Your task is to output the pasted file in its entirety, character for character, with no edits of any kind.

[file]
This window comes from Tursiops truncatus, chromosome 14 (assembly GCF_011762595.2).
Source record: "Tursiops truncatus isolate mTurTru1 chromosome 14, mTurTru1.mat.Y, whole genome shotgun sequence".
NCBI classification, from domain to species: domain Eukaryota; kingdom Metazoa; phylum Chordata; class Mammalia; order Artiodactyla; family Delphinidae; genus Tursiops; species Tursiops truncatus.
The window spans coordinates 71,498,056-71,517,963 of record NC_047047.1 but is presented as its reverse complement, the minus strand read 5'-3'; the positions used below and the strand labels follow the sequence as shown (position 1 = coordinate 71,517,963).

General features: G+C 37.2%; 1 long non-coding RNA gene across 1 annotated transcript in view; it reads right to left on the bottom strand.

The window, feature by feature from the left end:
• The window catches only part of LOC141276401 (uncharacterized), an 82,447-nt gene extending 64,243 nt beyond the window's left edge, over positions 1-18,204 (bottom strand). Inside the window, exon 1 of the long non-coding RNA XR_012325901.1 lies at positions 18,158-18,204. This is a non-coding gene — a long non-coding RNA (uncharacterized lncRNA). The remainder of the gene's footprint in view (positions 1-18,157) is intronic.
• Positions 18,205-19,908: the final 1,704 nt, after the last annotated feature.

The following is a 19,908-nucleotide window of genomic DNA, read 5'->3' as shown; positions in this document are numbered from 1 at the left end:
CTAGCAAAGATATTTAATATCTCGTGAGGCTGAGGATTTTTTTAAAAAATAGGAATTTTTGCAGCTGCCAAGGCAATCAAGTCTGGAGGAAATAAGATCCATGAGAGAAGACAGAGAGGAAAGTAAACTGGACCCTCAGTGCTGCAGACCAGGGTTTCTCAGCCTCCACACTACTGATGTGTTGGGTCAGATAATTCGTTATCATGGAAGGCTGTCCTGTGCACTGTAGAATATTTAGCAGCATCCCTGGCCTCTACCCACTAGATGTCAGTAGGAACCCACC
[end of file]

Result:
This window comes from Tursiops truncatus, chromosome 14 (assembly GCF_011762595.2).
Source record: "Tursiops truncatus isolate mTurTru1 chromosome 14, mTurTru1.mat.Y, whole genome shotgun sequence".
NCBI classification, from domain to species: domain Eukaryota; kingdom Metazoa; phylum Chordata; class Mammalia; order Artiodactyla; family Delphinidae; genus Tursiops; species Tursiops truncatus.
The window spans coordinates 71,498,056-71,517,963 of record NC_047047.1 but is presented as its reverse complement, the minus strand read 5'-3'; the positions used below and the strand labels follow the sequence as shown (position 1 = coordinate 71,517,963).

General features: G+C 37.2%; 1 long non-coding RNA gene across 1 annotated transcript in view; it reads right to left on the bottom strand.

The window, feature by feature from the left end:
• The window catches only part of LOC141276401 (uncharacterized), an 82,447-nt gene extending 64,243 nt beyond the window's left edge, over positions 1-18,204 (bottom strand). Inside the window, exon 1 of the long non-coding RNA XR_012325901.1 lies at positions 18,158-18,204. This is a non-coding gene — a long non-coding RNA (uncharacterized lncRNA). The remainder of the gene's footprint in view (positions 1-18,157) is intronic.
• Positions 18,205-19,908: the final 1,704 nt, after the last annotated feature.

The following is a 19,908-nucleotide window of genomic DNA, read 5'->3' as shown; positions in this document are numbered from 1 at the left end:
CTAGCAAAGATATTTAATATCTCGTGAGGCTGAGGATTTTTTTAAAAAATAGGAATTTTTGCAGCTGCCAAGGCAATCAAGTCTGGAGGAAATAAGATCCATGAGAGAAGACAGAGAGGAAAGTAAACTGGACCCTCAGTGCTGCAGACCAGGGTTTCTCAGCCTCCACACTACTGATGTGTTGGGTCAGATAATTCGTTATCATGGAAGGCTGTCCTGTGCACTGTAGAATATTTAGCAGCATCCCTGGCCTCTACCCACTAGATGTCAGTAGGAACCCACC